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Hands off Seg funds, say insurance advisors

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Life Health Professional | 11 May 2015, 08:05 AM Agree 0
Insurance advisors will be facing more competition as advisors push segregated funds to try and get around CRM2 regulations.
  • john stapleton | 11 May 2015, 01:02 PM Agree 0
    I see nothing wrong with seg funds for investment purposes and for long term security. A financial advisor who actually does insurance and investments can provide high quality advice and solutions without going near mutual funds.
  • John | 11 May 2015, 01:15 PM Agree 0
    Seg funds are just mutual funds with an insurance component. I see no issue in disclosing fees of any short, whether it be regular mutual funds or hybrid investment products like seg funds.
  • Lynn Davey | 11 May 2015, 01:35 PM Agree 0
    Having both licenses is certainly a plus. I'm able to track funds that are exactly the same funds only one is a seg fund and the other isn't. Over the long term for some strange reason their performances are very close. So close, in fact I don't have an issue with using seg funds for older clients with large estates. The benefits of seg funds in the long run for older clients, I feel are well worth the slight dip in performance. The guarantee is comforting. Choose your seg fund wisely discuss the different costs and benefits with your client and let them decide what they feel is right for them. If you document your discussion and have them sign a letter of understanding perhaps involving the entire family I see absolutely nothing wrong with investing in seg funds and the decision to do so should never boil down to fees. Just my opinion.
  • Kevin O'Brien | 11 May 2015, 02:44 PM Agree 0
    I have my securities license and have my life license - so in my case it's the best of all worlds. For insurance licensed advisor's to think that CRM II won't apply to Seg funds - you may have a nasty surprise in the future. I feel that once CRM II takes effect - all clients will be asking the "how do you get paid" and "what do you get paid" questions. So my advice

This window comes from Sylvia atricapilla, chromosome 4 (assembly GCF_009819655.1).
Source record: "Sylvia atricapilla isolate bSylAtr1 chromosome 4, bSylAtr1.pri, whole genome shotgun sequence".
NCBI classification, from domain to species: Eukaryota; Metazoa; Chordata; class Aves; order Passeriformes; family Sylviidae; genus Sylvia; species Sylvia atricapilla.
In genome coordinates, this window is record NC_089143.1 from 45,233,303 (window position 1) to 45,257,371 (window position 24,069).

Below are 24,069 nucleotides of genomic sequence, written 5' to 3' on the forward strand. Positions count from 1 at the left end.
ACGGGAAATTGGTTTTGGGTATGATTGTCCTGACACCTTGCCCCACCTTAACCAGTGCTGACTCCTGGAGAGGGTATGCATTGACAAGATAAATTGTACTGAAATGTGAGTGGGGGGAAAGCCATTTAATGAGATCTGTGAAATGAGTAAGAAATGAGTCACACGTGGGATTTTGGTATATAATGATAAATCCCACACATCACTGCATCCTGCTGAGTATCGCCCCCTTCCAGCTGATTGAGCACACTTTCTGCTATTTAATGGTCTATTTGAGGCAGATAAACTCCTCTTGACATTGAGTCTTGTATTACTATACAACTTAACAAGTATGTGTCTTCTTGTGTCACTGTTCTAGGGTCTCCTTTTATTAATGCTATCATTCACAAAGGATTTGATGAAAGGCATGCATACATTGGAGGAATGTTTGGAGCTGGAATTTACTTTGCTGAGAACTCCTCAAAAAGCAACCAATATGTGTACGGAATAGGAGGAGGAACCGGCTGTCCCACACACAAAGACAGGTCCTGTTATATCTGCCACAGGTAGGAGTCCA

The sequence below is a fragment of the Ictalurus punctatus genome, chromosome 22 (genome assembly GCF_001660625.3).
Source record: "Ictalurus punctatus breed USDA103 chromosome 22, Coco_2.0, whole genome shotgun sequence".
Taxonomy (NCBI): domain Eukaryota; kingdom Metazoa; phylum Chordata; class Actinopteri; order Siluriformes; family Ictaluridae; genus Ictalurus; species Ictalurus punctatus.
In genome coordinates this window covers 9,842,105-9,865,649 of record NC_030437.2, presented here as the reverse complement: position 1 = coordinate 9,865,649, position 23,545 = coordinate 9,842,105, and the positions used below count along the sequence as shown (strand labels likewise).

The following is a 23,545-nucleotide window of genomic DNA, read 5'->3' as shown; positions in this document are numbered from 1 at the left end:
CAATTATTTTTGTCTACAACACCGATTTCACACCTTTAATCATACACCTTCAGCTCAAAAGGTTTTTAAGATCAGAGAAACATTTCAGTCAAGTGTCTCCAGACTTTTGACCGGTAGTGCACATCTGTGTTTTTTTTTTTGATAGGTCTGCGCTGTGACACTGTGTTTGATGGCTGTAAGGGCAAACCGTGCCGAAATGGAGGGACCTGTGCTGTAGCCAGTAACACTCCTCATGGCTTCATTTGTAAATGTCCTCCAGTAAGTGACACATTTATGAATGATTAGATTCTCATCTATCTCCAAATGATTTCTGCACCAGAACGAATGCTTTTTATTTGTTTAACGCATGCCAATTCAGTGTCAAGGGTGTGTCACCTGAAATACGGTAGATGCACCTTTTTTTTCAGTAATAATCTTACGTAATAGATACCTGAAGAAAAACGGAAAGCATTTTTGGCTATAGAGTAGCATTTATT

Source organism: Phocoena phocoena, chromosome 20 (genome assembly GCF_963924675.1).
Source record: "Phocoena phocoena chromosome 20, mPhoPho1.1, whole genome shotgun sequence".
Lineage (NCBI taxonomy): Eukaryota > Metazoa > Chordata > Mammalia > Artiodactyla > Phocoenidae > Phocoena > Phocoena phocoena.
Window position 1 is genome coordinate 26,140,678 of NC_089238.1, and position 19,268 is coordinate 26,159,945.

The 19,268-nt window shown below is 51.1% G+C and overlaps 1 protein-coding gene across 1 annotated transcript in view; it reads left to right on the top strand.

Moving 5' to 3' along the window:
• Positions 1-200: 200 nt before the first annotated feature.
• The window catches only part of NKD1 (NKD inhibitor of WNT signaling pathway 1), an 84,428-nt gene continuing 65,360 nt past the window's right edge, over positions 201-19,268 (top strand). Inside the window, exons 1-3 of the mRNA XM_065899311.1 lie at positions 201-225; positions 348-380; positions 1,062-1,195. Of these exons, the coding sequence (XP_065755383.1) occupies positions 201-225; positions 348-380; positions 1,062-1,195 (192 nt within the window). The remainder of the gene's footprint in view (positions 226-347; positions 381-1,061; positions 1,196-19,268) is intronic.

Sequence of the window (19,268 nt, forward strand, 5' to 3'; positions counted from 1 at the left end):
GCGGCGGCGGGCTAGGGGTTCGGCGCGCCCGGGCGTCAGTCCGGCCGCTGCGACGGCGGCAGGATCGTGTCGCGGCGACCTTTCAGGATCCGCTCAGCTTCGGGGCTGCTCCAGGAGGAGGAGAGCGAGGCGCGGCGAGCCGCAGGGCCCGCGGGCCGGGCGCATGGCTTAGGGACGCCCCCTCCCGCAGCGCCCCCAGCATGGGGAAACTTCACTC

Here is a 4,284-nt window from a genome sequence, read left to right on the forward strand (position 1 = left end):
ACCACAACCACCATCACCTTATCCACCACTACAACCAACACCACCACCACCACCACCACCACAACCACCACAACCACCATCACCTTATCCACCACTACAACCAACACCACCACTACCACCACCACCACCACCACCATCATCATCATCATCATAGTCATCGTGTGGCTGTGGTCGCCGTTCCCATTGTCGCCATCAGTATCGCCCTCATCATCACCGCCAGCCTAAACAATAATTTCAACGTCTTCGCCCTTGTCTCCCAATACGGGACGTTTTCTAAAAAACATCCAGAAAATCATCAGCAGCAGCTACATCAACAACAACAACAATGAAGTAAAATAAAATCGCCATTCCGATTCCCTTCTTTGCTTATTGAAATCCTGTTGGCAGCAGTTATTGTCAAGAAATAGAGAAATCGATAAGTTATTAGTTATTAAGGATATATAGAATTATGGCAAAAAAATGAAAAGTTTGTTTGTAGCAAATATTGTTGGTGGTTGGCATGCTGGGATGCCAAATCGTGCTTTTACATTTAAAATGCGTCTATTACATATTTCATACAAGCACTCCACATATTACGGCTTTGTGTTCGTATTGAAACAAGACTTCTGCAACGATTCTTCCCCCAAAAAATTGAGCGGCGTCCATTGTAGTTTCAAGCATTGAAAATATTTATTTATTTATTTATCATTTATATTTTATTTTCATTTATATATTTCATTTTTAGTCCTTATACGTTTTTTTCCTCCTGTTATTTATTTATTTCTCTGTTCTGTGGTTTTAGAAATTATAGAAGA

(1) Provide your clients with sound financial advice.
    (2) Become a planner not a sales person
    (3) Forget your loyalty to your supplier companies - they will through you under the bus once CRM II comes into effect (see how many mutual fund carriers will start to offer their funds directly to the investor public and endorse robo advisors).
    (4) Consider the benefits of becoming fee based....its good for the client and for you ....if you add value.

  • Taylor | 01 Mar 2016, 06:15 PM Agree 0
    With exception to those whom the maturity date is near their retirement date or specific estate planning needs, segregated funds are terrible. The fees are exorbant, going as high as 4%. The TSX 1 year return is -12%. A segregated Canadian equity fund at the top of the fee ladder would be returning -16%. Even if the TSX turns around the following year and returns 8%, the fund would only return 4%. You watch as your money erodes away.

    I know first hand many advisors who ditched their MFDA license to go all in on insurance to avoid CRM2. While seg funds can be a good product in some circumstances, they are open to abuse by advisors who aren't properly trained in investing or who are trying to charge high fees.
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